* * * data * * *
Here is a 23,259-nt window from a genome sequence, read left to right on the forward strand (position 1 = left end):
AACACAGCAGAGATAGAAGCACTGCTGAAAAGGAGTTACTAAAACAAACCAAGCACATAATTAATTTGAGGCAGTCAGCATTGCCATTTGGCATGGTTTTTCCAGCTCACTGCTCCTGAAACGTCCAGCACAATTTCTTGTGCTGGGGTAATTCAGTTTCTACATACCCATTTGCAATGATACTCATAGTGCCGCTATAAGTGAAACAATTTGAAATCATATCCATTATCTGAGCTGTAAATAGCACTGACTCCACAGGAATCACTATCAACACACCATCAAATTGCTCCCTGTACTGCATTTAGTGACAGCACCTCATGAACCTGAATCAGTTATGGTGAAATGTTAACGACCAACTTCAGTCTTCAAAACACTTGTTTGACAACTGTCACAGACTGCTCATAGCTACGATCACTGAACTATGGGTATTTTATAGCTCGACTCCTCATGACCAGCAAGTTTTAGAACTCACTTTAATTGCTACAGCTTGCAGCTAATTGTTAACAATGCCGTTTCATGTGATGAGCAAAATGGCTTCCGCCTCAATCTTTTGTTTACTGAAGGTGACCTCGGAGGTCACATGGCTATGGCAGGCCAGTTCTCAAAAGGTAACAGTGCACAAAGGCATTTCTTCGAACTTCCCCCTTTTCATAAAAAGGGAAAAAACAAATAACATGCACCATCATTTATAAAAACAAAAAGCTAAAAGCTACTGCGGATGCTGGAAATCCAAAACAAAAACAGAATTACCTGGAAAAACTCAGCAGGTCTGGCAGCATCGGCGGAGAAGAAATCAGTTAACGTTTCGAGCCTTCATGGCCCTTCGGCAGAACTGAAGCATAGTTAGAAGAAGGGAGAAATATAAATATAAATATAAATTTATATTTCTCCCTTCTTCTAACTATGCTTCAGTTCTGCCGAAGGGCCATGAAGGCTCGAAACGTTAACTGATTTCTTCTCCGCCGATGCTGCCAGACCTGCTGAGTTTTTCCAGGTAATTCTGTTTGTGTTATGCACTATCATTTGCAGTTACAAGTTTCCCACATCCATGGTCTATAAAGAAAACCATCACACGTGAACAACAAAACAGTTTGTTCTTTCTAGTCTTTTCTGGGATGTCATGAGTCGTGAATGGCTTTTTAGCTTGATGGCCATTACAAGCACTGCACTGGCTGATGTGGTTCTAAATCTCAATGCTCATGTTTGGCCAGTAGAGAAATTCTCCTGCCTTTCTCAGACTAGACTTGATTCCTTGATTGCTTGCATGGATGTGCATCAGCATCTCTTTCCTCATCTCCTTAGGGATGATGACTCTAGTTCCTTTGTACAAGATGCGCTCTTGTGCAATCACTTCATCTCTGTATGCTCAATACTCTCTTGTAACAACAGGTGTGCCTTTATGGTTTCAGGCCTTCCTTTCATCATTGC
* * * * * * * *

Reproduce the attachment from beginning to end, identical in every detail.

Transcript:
Here is a 23,259-nt window from a genome sequence, read left to right on the forward strand (position 1 = left end):
AACACAGCAGAGATAGAAGCACTGCTGAAAAGGAGTTACTAAAACAAACCAAGCACATAATTAATTTGAGGCAGTCAGCATTGCCATTTGGCATGGTTTTTCCAGCTCACTGCTCCTGAAACGTCCAGCACAATTTCTTGTGCTGGGGTAATTCAGTTTCTACATACCCATTTGCAATGATACTCATAGTGCCGCTATAAGTGAAACAATTTGAAATCATATCCATTATCTGAGCTGTAAATAGCACTGACTCCACAGGAATCACTATCAACACACCATCAAATTGCTCCCTGTACTGCATTTAGTGACAGCACCTCATGAACCTGAATCAGTTATGGTGAAATGTTAACGACCAACTTCAGTCTTCAAAACACTTGTTTGACAACTGTCACAGACTGCTCATAGCTACGATCACTGAACTATGGGTATTTTATAGCTCGACTCCTCATGACCAGCAAGTTTTAGAACTCACTTTAATTGCTACAGCTTGCAGCTAATTGTTAACAATGCCGTTTCATGTGATGAGCAAAATGGCTTCCGCCTCAATCTTTTGTTTACTGAAGGTGACCTCGGAGGTCACATGGCTATGGCAGGCCAGTTCTCAAAAGGTAACAGTGCACAAAGGCATTTCTTCGAACTTCCCCCTTTTCATAAAAAGGGAAAAAACAAATAACATGCACCATCATTTATAAAAACAAAAAGCTAAAAGCTACTGCGGATGCTGGAAATCCAAAACAAAAACAGAATTACCTGGAAAAACTCAGCAGGTCTGGCAGCATCGGCGGAGAAGAAATCAGTTAACGTTTCGAGCCTTCATGGCCCTTCGGCAGAACTGAAGCATAGTTAGAAGAAGGGAGAAATATAAATATAAATATAAATTTATATTTCTCCCTTCTTCTAACTATGCTTCAGTTCTGCCGAAGGGCCATGAAGGCTCGAAACGTTAACTGATTTCTTCTCCGCCGATGCTGCCAGACCTGCTGAGTTTTTCCAGGTAATTCTGTTTGTGTTATGCACTATCATTTGCAGTTACAAGTTTCCCACATCCATGGTCTATAAAGAAAACCATCACACGTGAACAACAAAACAGTTTGTTCTTTCTAGTCTTTTCTGGGATGTCATGAGTCGTGAATGGCTTTTTAGCTTGATGGCCATTACAAGCACTGCACTGGCTGATGTGGTTCTAAATCTCAATGCTCATGTTTGGCCAGTAGAGAAATTCTCCTGCCTTTCTCAGACTAGACTTGATTCCTTGATTGCTTGCATGGATGTGCATCAGCATCTCTTTCCTCATCTCCTTAGGGATGATGACTCTAGTTCCTTTGTACAAGATGCGCTCTTGTGCAATCACTTCATCTCTGTATGCTCAATACTCTCTTGTAACAACAGGTGTGCCTTTATGGTTTCAGGCCTTCCTTTCATCATTGC